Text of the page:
April 8, 2011

HANNA: Children’s Hour

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Written by: Mitch Salem
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Worth a Ticket.
HANNA may be the first movie not based on a graphic novel to feel like it is.  Written by Seth Lochhead and David Farr (the first film for both) and directed by Joe Wright, it has the feel of a film conceived in visual rather than dramatic terms, more concerned with intensity than depth.  All this catches up with it after a while, but a great deal is redeemed by the superb casting of the main antagonists:  the remarkable young actress Saorise Ronan and the great Cate Blanchett.
The premise is a variation on any number of superhero (and religious) origin stories:  far off in a forest near the Arctic Circle, a father with secrets (Eric Bana) trains his teen daughter Hanna (Ronan) to elude, fight–and kill–anyone who gets in her way.  The time comes when she must leave his sanctuary and join humanity, but she has a mission:  to eliminate the mysterious government agent Marissa (Blanchett) before the woman can do the same to Hanna and her father.   The opening reels of Hanna, in which we follow the girl’s training and see Bana’s plan play out, are often thrilling:  Wright, making his first action movie, feels in complete control of the material, and Ronan’s performance combines youthful innocence with feral violence.  

Things, of course, don’t go as planned, and Hanna goes on the run.  This section is in some ways the most interesting, with an almost 1970s movie feel as Hanna learns about the world as she journeys from Northern Africa into Europe, meeting her first “normal” family (Olivia Williams is the mom) and her first friend (Jessica Barden), simultaneously excited by all she’s seeing and haunted by the facts of her life.  Of course, Marissa is having Hanna followed, and this chapter climaxes with a chase and shootout among storage containers… which is exciting enough, but also the first sign that Hanna may be running out of inspiration, because if there were a World Action Movie Court, surely one of its first injunctions would be to call a moratorium on confrontations around storage containers and in huge empty factories.
The third act of the story brings us to Germany, and here is where the filmmakers need to unwrap some of the mysteries they’ve been keeping to themselves, and satisfactorily resolve the story.  This they don’t manage to do:  the revelations about Hanna’s identity and Marissa’s motive to get rid of her are highly predictible, and none of them deepen the characters in any meaningful way.  Instead of dealing with the story on a human scale, Wright gives in to a lust for imagery:  the seeds sown throughout of Hanna being a sort of fairy tale character (her beloved book back in the Arctic was of Grimm’s stories) are reaped with a vengeance, as things become borderline surreal with on-the-nose imagery and dialogue.  (One character has to announce a destination by actually saying “To grandmother’s house we go.”)  Things become increasingly cartoonish, until Blanchett’s Marissa is no more than a modern spin on her Nazi in the last Indiana Jones movie, and Hanna has become Hit Girl in Kick-Ass with a less robust vocabulary.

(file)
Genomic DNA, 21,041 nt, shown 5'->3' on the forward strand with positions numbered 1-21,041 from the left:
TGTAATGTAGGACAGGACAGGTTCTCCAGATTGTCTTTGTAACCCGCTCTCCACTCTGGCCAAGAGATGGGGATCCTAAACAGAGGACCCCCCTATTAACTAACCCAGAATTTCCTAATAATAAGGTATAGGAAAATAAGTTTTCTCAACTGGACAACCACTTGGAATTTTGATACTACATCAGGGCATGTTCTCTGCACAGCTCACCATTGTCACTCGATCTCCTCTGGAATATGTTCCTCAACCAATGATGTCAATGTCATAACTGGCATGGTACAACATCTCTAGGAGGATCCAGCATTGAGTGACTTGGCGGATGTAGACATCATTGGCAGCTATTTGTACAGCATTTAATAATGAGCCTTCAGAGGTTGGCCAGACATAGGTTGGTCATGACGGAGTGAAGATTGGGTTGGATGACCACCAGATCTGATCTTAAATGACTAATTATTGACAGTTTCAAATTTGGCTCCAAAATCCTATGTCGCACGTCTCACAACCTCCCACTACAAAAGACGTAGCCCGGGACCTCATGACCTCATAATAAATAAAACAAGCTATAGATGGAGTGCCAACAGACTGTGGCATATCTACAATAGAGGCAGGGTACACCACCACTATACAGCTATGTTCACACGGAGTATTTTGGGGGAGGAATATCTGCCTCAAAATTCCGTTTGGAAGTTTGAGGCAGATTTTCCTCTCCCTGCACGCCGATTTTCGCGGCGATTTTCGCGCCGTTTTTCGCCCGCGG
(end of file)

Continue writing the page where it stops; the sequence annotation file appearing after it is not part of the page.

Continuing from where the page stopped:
Which is a shame, because Wright had the actresses on hand to do so much more, and he manages the technical demands of the genre quite impressively.  The striking gray-blue photography by Ben Davis (who’s worked often with director Matthew Vaughn, including on Kick-Ass) is notable, and there’s an effective score (their first) by The Chemical Brothers.  Hanna is a good genre movie that could have been Christopher Nolan good, an opportunity to leave audiences happy ever after that just slipped through the filmmakers’ fingers.
(HANNA – Focus/Universal – 110 min. – PG 13- Director:  Joe Wright – Script:  Seth Lochhead, David Farr – Cast:  Saoirse Ronan, Cate Blanchett, Eric Bana – Wide Release)


About the Author

Mitch Salem
MITCH SALEM has worked on the business side of the entertainment industry for 20 years, as a senior business affairs executive and attorney for such companies as NBC, ABC, USA, Syfy, Bravo, and BermanBraun Productions, and before that, at the NY law firm of Weil, Gotshal & Manges. During all that, he has more or less constantly been going to the movies and watching TV, and writing about both since the 1980s. His film reviews also currently appear on and In addition, he is co-writer of an episode of the television series "Felicity."